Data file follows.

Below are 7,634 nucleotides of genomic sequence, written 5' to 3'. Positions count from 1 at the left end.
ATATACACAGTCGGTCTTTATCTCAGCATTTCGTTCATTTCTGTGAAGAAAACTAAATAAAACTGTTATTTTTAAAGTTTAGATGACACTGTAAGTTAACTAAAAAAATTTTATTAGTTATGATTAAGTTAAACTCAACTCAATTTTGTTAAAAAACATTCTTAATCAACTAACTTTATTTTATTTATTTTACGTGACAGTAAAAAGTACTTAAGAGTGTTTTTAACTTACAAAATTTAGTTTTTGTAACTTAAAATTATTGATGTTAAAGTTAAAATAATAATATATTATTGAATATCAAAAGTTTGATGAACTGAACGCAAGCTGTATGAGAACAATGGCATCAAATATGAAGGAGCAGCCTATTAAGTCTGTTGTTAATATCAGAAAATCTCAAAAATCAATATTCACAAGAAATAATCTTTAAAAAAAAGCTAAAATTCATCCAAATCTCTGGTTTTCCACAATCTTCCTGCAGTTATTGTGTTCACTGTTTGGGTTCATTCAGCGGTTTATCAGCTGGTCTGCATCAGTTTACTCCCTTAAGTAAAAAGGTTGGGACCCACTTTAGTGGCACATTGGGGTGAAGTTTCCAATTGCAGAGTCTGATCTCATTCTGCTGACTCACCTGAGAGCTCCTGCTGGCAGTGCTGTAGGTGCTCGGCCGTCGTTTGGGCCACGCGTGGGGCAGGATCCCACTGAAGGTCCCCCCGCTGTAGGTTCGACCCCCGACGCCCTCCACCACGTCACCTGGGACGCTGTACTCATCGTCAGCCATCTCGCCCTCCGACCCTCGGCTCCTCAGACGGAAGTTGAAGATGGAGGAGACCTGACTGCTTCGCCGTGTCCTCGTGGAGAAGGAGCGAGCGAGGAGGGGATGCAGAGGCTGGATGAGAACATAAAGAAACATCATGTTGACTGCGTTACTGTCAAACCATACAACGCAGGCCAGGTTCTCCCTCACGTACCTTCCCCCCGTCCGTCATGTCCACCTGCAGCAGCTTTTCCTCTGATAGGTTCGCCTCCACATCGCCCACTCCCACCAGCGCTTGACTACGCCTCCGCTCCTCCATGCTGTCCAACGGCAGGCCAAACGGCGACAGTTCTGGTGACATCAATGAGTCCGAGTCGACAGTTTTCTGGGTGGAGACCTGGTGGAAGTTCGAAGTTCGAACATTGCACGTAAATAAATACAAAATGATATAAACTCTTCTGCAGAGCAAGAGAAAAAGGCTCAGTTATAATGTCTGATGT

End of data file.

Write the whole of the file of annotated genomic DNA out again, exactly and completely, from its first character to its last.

Below are 7,634 nucleotides of genomic sequence, written 5' to 3'. Positions count from 1 at the left end.
ATATACACAGTCGGTCTTTATCTCAGCATTTCGTTCATTTCTGTGAAGAAAACTAAATAAAACTGTTATTTTTAAAGTTTAGATGACACTGTAAGTTAACTAAAAAAATTTTATTAGTTATGATTAAGTTAAACTCAACTCAATTTTGTTAAAAAACATTCTTAATCAACTAACTTTATTTTATTTATTTTACGTGACAGTAAAAAGTACTTAAGAGTGTTTTTAACTTACAAAATTTAGTTTTTGTAACTTAAAATTATTGATGTTAAAGTTAAAATAATAATATATTATTGAATATCAAAAGTTTGATGAACTGAACGCAAGCTGTATGAGAACAATGGCATCAAATATGAAGGAGCAGCCTATTAAGTCTGTTGTTAATATCAGAAAATCTCAAAAATCAATATTCACAAGAAATAATCTTTAAAAAAAAGCTAAAATTCATCCAAATCTCTGGTTTTCCACAATCTTCCTGCAGTTATTGTGTTCACTGTTTGGGTTCATTCAGCGGTTTATCAGCTGGTCTGCATCAGTTTACTCCCTTAAGTAAAAAGGTTGGGACCCACTTTAGTGGCACATTGGGGTGAAGTTTCCAATTGCAGAGTCTGATCTCATTCTGCTGACTCACCTGAGAGCTCCTGCTGGCAGTGCTGTAGGTGCTCGGCCGTCGTTTGGGCCACGCGTGGGGCAGGATCCCACTGAAGGTCCCCCCGCTGTAGGTTCGACCCCCGACGCCCTCCACCACGTCACCTGGGACGCTGTACTCATCGTCAGCCATCTCGCCCTCCGACCCTCGGCTCCTCAGACGGAAGTTGAAGATGGAGGAGACCTGACTGCTTCGCCGTGTCCTCGTGGAGAAGGAGCGAGCGAGGAGGGGATGCAGAGGCTGGATGAGAACATAAAGAAACATCATGTTGACTGCGTTACTGTCAAACCATACAACGCAGGCCAGGTTCTCCCTCACGTACCTTCCCCCCGTCCGTCATGTCCACCTGCAGCAGCTTTTCCTCTGATAGGTTCGCCTCCACATCGCCCACTCCCACCAGCGCTTGACTACGCCTCCGCTCCTCCATGCTGTCCAACGGCAGGCCAAACGGCGACAGTTCTGGTGACATCAATGAGTCCGAGTCGACAGTTTTCTGGGTGGAGACCTGGTGGAAGTTCGAAGTTCGAACATTGCACGTAAATAAATACAAAATGATATAAACTCTTCTGCAGAGCAAGAGAAAAAGGCTCAGTTATAATGTCTGATGT